Tickets are on sale now and start at R120 for a one day pass. Weekend passes and limited VIP tickets available.
Visit the ICON FB page http://www.facebook.com/ICONCGC or the www.iconcgc.co.za website to purchase tickets.
VoD cuts the cord in SA
Some 20% of South Africans who sign up for a subscription video on demand (SVOD) service such as Netflix or Showmax do so with the intention of cancelling their pay television subscription.
That’s according to GfK’s international ViewScape survey*, which this year covers Africa (South Africa, Kenya and Nigeria) for the first time.
The study—which surveyed 1,250 people representative of urban South African adults with Internet access—shows that 90% of the country’s online adults today use at least one online video service and that just over half are paying to view digital online content. The average user spends around 7 hours and two minutes a day consuming video content, with broadcast television accounting for just 42% of the time South Africans spend in front of a screen.
Consumers in South Africa spend nearly as much of their daily viewing time – 39% of the total – watching free digital video sources such as YouTube and Facebook as they do on linear television. People aged 18 to 24 years spend more than eight hours a day watching video content as they tend to spend more time with free digital video than people above their age.
Says Benjamin Ballensiefen, managing director for Sub Sahara Africa at GfK: “The media industry is experiencing a revolution as digital platforms transform viewers’ video consumption behaviour. The GfK ViewScape study is one of the first to not only examine broadcast television consumption in Kenya, Nigeria and South Africa, but also to quantify how linear and online forms of content distribution fit together in the dynamic world of video consumption.”
The study finds that just over a third of South African adults are using streaming video on demand (SVOD) services, with only 16% of SVOD users subscribing to multiple services. Around 23% use per-pay-view platforms such as DSTV Box Office, while about 10% download pirated content from the Internet. Around 82% still sometimes watch content on disc-based media.
“Linear and non-linear television both play significant roles in South Africa’s video landscape, though disruption from digital players poses a growing threat to the incumbents,” says Molemo Moahloli, general manager for media research & regional business development at GfK Sub Sahara Africa. “Among most demographics, usage of paid online content is incremental to consumption of linear television, but there are signs that younger consumers are beginning to substitute SVOD for pay-television subscriptions.”
New data rules raise business trust challenges
When the General Data Protection Regulation comes into effect on May 25th, financial services firms will face a new potential threat to their on-going challenges with building strong customer relationships, writes DARREL ORSMOND, Financial Services Industry Head at SAP Africa.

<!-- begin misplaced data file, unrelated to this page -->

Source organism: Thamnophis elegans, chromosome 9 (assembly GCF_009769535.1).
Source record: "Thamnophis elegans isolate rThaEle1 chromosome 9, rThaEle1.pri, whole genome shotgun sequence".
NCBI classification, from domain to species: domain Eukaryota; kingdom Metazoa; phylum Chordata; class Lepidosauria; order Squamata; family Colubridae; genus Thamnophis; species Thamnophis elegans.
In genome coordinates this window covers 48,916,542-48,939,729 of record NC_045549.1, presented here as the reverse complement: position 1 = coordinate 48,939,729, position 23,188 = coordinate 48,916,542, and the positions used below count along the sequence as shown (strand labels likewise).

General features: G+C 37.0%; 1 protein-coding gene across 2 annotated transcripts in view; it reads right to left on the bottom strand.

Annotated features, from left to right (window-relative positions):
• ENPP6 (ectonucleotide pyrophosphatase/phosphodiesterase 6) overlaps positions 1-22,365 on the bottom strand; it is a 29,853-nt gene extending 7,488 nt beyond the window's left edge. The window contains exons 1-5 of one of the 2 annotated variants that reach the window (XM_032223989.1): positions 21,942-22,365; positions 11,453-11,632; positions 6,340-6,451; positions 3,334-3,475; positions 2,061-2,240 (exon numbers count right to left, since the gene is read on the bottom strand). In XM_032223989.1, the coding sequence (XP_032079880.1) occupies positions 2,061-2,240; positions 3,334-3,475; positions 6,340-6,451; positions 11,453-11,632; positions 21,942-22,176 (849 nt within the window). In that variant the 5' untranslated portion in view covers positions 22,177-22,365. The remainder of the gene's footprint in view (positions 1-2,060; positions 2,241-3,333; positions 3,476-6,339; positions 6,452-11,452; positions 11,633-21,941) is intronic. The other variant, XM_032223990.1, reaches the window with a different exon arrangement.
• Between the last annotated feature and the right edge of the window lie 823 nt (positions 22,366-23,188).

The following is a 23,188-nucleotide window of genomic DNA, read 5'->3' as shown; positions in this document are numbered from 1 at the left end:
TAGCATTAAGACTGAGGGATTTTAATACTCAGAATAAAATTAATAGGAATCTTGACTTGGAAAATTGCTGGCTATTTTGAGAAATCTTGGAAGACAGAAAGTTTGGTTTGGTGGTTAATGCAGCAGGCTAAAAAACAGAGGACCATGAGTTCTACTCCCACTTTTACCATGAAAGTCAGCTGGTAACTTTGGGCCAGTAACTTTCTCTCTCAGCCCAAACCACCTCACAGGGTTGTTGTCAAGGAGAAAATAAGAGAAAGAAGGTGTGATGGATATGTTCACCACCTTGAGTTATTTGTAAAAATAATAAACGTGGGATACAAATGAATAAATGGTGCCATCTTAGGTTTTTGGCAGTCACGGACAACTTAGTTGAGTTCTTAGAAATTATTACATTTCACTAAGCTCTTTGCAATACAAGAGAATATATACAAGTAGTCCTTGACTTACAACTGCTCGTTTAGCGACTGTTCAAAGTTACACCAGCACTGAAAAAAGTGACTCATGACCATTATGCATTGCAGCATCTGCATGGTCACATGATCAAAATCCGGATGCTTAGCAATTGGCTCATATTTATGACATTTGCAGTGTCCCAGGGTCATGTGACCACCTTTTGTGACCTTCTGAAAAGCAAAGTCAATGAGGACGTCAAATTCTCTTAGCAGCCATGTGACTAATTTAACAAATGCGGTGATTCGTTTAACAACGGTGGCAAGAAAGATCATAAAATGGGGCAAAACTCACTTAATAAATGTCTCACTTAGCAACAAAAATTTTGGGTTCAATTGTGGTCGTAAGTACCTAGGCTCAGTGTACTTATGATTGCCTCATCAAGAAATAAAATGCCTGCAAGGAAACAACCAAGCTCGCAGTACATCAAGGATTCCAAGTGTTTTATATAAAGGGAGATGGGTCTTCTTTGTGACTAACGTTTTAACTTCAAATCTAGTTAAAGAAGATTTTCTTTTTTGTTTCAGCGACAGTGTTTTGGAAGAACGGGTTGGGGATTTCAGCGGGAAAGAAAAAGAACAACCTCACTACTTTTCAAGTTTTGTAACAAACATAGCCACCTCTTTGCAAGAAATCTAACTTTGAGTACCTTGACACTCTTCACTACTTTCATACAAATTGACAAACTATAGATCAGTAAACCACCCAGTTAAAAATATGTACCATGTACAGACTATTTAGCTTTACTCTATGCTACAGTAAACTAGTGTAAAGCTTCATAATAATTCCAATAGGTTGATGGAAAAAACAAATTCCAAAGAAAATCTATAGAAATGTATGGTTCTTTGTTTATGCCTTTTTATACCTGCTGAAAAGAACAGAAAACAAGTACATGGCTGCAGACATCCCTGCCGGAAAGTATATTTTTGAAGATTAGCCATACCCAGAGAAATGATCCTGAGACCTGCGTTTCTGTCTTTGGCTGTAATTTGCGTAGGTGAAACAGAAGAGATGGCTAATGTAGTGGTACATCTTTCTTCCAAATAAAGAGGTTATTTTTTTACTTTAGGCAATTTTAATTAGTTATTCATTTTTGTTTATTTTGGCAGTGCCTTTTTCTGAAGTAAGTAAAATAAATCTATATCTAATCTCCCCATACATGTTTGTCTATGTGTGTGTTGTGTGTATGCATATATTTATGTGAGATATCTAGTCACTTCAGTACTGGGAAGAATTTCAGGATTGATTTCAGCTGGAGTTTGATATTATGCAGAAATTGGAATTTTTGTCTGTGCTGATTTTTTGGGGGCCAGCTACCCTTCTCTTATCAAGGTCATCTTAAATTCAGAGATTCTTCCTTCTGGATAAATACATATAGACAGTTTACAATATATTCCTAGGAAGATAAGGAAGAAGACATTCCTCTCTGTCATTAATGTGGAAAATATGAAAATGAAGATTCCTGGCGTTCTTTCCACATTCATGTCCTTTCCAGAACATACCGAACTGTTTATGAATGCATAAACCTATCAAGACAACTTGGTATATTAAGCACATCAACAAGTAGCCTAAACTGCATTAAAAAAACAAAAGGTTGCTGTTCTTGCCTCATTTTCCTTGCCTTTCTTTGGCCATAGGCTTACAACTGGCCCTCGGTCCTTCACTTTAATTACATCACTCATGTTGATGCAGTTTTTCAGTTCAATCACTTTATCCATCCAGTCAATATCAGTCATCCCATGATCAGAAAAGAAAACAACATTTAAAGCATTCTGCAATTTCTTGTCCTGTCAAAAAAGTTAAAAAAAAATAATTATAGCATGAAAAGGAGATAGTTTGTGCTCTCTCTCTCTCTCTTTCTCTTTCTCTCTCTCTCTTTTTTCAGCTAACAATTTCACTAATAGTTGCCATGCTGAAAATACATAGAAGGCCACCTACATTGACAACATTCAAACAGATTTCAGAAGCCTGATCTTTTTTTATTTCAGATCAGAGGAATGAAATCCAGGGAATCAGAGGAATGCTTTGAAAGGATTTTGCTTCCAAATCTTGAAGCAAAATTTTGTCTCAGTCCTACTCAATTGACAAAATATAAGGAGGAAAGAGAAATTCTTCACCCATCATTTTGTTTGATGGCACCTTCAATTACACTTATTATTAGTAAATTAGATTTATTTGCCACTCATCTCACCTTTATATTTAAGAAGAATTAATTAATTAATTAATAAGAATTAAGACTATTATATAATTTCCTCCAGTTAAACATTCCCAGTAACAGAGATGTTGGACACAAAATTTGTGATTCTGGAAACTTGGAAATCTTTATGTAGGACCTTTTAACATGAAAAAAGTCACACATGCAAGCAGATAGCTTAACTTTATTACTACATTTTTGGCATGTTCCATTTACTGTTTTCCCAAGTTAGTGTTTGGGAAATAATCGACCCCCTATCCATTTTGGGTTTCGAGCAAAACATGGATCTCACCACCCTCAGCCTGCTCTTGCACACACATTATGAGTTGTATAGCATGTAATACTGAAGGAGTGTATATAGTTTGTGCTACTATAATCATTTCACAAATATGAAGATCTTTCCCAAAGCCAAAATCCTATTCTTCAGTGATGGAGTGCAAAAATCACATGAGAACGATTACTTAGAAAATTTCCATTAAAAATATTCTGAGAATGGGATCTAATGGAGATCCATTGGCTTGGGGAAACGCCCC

The regulation – dubbed GDPR for short – is aimed at giving European citizens control back over their personal data. Any firm that creates, stores, manages or transfers personal information of an EU citizen can be held liable under the new regulation. Non-compliance is not an option: the fines are steep, with a maximum penalty of €20-million – or nearly R300-million – for transgressors.
GDPR marks a step toward improved individual rights over large corporates and states that prevents the latter from using and abusing personal information at their discretion. Considering the prevailing trust deficit – one global EY survey found that 60% of global consumers worry about hacking of bank accounts or bank cards, and 58% worry about the amount of personal and private data organisations have about them – the new regulation comes at an opportune time. But it is almost certain to cause disruption to normal business practices when implemented, and therein lies both a threat and an opportunity.
The fundamentals of trust
GDPR is set to tamper with two fundamental factors that can have a detrimental effect on the implicit trust between financial services providers and their customers: firstly, customers will suddenly be challenged to validate that what they thought companies were already doing – storing and managing their personal data in a manner that is respectful of their privacy – is actually happening. Secondly, the outbreak of stories relating to companies mistreating customer data or exposing customers due to security breaches will increase the chances that customers now seek tangible reassurance from their providers that their data is stored correctly.